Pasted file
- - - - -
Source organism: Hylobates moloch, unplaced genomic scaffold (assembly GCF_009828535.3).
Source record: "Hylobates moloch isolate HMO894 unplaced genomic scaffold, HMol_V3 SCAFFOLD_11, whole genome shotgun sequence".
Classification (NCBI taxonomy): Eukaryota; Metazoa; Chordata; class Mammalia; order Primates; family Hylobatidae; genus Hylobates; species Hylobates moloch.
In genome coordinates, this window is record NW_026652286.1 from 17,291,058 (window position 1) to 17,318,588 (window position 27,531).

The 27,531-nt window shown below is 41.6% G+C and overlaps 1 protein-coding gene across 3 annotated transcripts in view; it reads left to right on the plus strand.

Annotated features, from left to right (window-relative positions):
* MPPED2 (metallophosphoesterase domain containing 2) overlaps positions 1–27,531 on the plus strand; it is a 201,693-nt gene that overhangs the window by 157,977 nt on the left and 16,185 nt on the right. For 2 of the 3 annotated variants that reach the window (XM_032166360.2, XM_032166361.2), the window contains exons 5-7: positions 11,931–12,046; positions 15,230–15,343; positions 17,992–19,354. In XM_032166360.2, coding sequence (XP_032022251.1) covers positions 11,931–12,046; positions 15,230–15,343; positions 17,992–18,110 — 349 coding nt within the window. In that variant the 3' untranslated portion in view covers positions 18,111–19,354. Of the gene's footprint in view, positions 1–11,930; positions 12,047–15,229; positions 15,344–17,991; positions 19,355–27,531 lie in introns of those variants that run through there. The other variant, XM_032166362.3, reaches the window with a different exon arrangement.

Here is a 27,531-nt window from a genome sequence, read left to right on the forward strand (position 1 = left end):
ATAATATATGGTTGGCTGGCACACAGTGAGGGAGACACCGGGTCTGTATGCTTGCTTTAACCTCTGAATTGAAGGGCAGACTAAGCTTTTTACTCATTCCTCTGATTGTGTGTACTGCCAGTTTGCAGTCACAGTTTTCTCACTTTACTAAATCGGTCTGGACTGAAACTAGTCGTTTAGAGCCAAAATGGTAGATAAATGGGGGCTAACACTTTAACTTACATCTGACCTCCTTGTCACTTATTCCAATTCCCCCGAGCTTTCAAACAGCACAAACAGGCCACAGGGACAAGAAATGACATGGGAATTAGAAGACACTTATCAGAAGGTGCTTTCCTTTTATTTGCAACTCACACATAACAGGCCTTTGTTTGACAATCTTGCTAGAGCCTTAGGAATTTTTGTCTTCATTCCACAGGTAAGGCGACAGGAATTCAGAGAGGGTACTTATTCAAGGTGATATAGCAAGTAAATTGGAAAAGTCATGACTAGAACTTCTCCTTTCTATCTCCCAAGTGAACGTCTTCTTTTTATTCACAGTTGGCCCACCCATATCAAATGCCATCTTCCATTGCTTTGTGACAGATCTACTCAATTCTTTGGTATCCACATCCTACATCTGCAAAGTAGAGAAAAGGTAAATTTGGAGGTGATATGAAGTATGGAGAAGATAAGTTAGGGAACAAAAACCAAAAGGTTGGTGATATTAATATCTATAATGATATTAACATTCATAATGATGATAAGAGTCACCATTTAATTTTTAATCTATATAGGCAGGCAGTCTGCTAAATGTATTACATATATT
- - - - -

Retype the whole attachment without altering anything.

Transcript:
Source organism: Hylobates moloch, unplaced genomic scaffold (assembly GCF_009828535.3).
Source record: "Hylobates moloch isolate HMO894 unplaced genomic scaffold, HMol_V3 SCAFFOLD_11, whole genome shotgun sequence".
Classification (NCBI taxonomy): Eukaryota; Metazoa; Chordata; class Mammalia; order Primates; family Hylobatidae; genus Hylobates; species Hylobates moloch.
In genome coordinates, this window is record NW_026652286.1 from 17,291,058 (window position 1) to 17,318,588 (window position 27,531).

The 27,531-nt window shown below is 41.6% G+C and overlaps 1 protein-coding gene across 3 annotated transcripts in view; it reads left to right on the plus strand.

Annotated features, from left to right (window-relative positions):
* MPPED2 (metallophosphoesterase domain containing 2) overlaps positions 1–27,531 on the plus strand; it is a 201,693-nt gene that overhangs the window by 157,977 nt on the left and 16,185 nt on the right. For 2 of the 3 annotated variants that reach the window (XM_032166360.2, XM_032166361.2), the window contains exons 5-7: positions 11,931–12,046; positions 15,230–15,343; positions 17,992–19,354. In XM_032166360.2, coding sequence (XP_032022251.1) covers positions 11,931–12,046; positions 15,230–15,343; positions 17,992–18,110 — 349 coding nt within the window. In that variant the 3' untranslated portion in view covers positions 18,111–19,354. Of the gene's footprint in view, positions 1–11,930; positions 12,047–15,229; positions 15,344–17,991; positions 19,355–27,531 lie in introns of those variants that run through there. The other variant, XM_032166362.3, reaches the window with a different exon arrangement.

Here is a 27,531-nt window from a genome sequence, read left to right on the forward strand (position 1 = left end):
ATAATATATGGTTGGCTGGCACACAGTGAGGGAGACACCGGGTCTGTATGCTTGCTTTAACCTCTGAATTGAAGGGCAGACTAAGCTTTTTACTCATTCCTCTGATTGTGTGTACTGCCAGTTTGCAGTCACAGTTTTCTCACTTTACTAAATCGGTCTGGACTGAAACTAGTCGTTTAGAGCCAAAATGGTAGATAAATGGGGGCTAACACTTTAACTTACATCTGACCTCCTTGTCACTTATTCCAATTCCCCCGAGCTTTCAAACAGCACAAACAGGCCACAGGGACAAGAAATGACATGGGAATTAGAAGACACTTATCAGAAGGTGCTTTCCTTTTATTTGCAACTCACACATAACAGGCCTTTGTTTGACAATCTTGCTAGAGCCTTAGGAATTTTTGTCTTCATTCCACAGGTAAGGCGACAGGAATTCAGAGAGGGTACTTATTCAAGGTGATATAGCAAGTAAATTGGAAAAGTCATGACTAGAACTTCTCCTTTCTATCTCCCAAGTGAACGTCTTCTTTTTATTCACAGTTGGCCCACCCATATCAAATGCCATCTTCCATTGCTTTGTGACAGATCTACTCAATTCTTTGGTATCCACATCCTACATCTGCAAAGTAGAGAAAAGGTAAATTTGGAGGTGATATGAAGTATGGAGAAGATAAGTTAGGGAACAAAAACCAAAAGGTTGGTGATATTAATATCTATAATGATATTAACATTCATAATGATGATAAGAGTCACCATTTAATTTTTAATCTATATAGGCAGGCAGTCTGCTAAATGTATTACATATATT